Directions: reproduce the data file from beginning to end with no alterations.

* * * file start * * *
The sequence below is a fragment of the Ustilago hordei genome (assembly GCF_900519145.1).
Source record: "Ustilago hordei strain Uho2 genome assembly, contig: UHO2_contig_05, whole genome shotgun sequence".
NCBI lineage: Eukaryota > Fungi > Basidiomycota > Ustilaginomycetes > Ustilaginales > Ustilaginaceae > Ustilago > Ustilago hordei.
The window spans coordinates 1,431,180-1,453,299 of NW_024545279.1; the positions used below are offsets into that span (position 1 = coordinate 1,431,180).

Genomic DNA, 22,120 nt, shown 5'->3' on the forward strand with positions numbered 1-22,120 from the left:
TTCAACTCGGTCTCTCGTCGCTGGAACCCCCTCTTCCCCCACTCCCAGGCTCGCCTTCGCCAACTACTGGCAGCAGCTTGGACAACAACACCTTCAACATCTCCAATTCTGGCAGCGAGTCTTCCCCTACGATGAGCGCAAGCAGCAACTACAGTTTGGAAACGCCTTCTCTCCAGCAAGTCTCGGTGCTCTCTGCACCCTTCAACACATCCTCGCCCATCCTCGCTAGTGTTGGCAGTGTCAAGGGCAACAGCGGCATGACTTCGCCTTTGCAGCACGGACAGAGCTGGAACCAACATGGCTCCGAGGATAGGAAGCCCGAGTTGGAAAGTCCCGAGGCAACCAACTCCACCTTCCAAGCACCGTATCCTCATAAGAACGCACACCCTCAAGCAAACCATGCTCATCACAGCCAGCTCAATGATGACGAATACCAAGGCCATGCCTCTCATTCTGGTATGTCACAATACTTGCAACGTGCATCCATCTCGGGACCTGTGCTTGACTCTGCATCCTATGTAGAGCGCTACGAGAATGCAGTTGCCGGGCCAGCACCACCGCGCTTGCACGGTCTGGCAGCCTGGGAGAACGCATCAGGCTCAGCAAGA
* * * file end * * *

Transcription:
The sequence below is a fragment of the Ustilago hordei genome (assembly GCF_900519145.1).
Source record: "Ustilago hordei strain Uho2 genome assembly, contig: UHO2_contig_05, whole genome shotgun sequence".
NCBI lineage: Eukaryota > Fungi > Basidiomycota > Ustilaginomycetes > Ustilaginales > Ustilaginaceae > Ustilago > Ustilago hordei.
The window spans coordinates 1,431,180-1,453,299 of NW_024545279.1; the positions used below are offsets into that span (position 1 = coordinate 1,431,180).

Genomic DNA, 22,120 nt, shown 5'->3' on the forward strand with positions numbered 1-22,120 from the left:
TTCAACTCGGTCTCTCGTCGCTGGAACCCCCTCTTCCCCCACTCCCAGGCTCGCCTTCGCCAACTACTGGCAGCAGCTTGGACAACAACACCTTCAACATCTCCAATTCTGGCAGCGAGTCTTCCCCTACGATGAGCGCAAGCAGCAACTACAGTTTGGAAACGCCTTCTCTCCAGCAAGTCTCGGTGCTCTCTGCACCCTTCAACACATCCTCGCCCATCCTCGCTAGTGTTGGCAGTGTCAAGGGCAACAGCGGCATGACTTCGCCTTTGCAGCACGGACAGAGCTGGAACCAACATGGCTCCGAGGATAGGAAGCCCGAGTTGGAAAGTCCCGAGGCAACCAACTCCACCTTCCAAGCACCGTATCCTCATAAGAACGCACACCCTCAAGCAAACCATGCTCATCACAGCCAGCTCAATGATGACGAATACCAAGGCCATGCCTCTCATTCTGGTATGTCACAATACTTGCAACGTGCATCCATCTCGGGACCTGTGCTTGACTCTGCATCCTATGTAGAGCGCTACGAGAATGCAGTTGCCGGGCCAGCACCACCGCGCTTGCACGGTCTGGCAGCCTGGGAGAACGCATCAGGCTCAGCAAGA